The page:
Femme dykes were there setting up support groups and providing end-of-life care and protesting and getting arrested with and for our gay brothers during the AIDS crisis.

During the routine lesbian bar raids of the 1950s and 60s, butches were arrested for wearing fewer than three items of ‘female’ clothing (which was illegal at the time); they were often strip-searched and worse by male police officers, purely to humiliate them and strip them of their butch props and identity. And femmes stood by them, got arrested with them, got sexually assaulted by cops for doing so, paid the bail to get their butch lovers out of jail and cared for them afterwards.

Femmes continue to organize politically and work our proverbial balls off on issues ranging from sex workers’ rights to economic justice to migrant solidarity.

Femmes struggle every fucking time we leave the house against a straight culture that ‘reads’ us as straight and therefore subjects us to the same sort of shit that feminine-presenting straight women receive from men – cat calls and street harassment; being patronized and ‘mansplained’ to constantly; the presumption that we are weak, fragile, stupid, frivolous, ‘less than’, merely decorative and unable to look after ourselves.

Femmes have to come out as dykes again and again and again to every person who we have more than a two-minute conversation with. And we’re usually met with disbelief. ‘But you don’t LOOK like a lesbian’; ‘have you ever actually slept with a woman?’; ‘you probably just haven’t met the right guy yet.’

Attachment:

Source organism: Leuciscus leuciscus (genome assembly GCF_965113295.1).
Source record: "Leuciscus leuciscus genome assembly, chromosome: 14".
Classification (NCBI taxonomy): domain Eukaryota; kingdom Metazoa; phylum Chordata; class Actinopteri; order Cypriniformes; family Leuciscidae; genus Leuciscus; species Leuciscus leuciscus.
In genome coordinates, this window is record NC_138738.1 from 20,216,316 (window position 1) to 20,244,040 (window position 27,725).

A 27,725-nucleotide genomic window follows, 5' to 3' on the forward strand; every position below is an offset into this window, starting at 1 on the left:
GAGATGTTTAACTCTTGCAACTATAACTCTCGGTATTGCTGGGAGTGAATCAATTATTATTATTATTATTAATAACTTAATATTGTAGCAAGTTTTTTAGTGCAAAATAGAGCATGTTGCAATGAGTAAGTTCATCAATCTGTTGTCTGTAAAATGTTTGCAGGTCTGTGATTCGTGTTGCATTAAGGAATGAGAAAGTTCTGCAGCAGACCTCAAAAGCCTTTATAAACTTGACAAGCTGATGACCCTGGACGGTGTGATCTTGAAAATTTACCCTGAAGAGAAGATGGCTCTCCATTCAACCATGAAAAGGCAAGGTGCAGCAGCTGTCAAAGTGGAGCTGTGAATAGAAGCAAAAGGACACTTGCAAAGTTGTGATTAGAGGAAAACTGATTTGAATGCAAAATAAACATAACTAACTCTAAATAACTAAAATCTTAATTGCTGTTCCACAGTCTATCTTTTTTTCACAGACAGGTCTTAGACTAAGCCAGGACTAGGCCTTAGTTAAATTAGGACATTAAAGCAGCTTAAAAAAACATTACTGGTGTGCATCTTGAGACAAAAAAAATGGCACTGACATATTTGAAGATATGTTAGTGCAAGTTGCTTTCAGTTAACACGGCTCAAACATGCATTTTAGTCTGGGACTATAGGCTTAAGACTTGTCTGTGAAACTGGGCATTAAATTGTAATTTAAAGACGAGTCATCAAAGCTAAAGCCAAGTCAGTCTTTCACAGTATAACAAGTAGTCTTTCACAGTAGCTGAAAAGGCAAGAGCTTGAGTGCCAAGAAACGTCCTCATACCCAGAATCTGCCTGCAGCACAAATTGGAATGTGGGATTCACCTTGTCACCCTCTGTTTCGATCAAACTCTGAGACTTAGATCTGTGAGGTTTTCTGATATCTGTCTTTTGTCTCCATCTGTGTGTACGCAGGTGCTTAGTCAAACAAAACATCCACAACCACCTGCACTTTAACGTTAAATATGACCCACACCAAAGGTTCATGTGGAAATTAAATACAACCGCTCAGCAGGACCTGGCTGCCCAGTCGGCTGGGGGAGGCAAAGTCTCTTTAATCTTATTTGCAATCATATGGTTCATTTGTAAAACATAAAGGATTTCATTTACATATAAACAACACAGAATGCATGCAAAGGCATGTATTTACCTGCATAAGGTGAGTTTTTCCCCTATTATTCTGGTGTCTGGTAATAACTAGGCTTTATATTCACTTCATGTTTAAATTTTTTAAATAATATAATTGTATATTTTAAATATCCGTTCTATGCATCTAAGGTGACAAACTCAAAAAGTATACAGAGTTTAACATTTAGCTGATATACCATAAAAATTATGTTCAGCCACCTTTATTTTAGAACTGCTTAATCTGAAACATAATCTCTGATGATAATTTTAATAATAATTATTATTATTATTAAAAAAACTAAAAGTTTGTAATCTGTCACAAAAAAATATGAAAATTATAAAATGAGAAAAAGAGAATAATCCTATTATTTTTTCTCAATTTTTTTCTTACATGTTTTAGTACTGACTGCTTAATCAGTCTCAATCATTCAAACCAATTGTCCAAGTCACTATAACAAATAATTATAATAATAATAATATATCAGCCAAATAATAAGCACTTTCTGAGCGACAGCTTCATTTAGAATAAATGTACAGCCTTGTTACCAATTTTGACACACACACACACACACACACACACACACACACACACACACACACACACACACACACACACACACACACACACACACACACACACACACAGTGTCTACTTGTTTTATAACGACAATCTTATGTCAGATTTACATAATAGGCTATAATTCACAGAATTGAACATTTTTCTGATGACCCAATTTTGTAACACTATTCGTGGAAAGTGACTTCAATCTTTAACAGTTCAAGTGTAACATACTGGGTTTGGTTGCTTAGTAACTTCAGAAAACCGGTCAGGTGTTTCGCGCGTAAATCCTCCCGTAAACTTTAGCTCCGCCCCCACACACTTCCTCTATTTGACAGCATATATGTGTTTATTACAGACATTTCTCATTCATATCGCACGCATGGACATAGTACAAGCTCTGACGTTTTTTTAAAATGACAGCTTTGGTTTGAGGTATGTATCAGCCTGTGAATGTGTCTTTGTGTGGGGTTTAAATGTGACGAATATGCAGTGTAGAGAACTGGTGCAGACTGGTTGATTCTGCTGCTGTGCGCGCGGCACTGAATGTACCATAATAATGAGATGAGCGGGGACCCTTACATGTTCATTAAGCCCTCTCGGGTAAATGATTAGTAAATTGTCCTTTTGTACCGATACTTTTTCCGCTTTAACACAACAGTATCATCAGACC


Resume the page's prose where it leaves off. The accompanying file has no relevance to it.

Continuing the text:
But when we seek refuge from all that shit in lesbian culture, femmes attract the same suspicion, disbelief and prejudice. Because we ‘don’t look like REAL dykes’. Because we’re assumed to be bisexual (and therefore subject to the same biphobia to which bi women are subject in the gay community): we’ll probably run off with a man; we’re probably sluts; we’re probably unable to be monogamous.

Or apparently, we can’t even mow our own fucking lawn. When in reality we would mow the shit out of that lawn wearing massive fuck-off dyke boots and lipstick and then get on with doing all the other shit that we do – being strong, badass women; working at stressful jobs; tending to our relationships; looking after our families; fighting the good fight; hanging out with the other beautiful fierce women (and men) in our lives; taking care of business.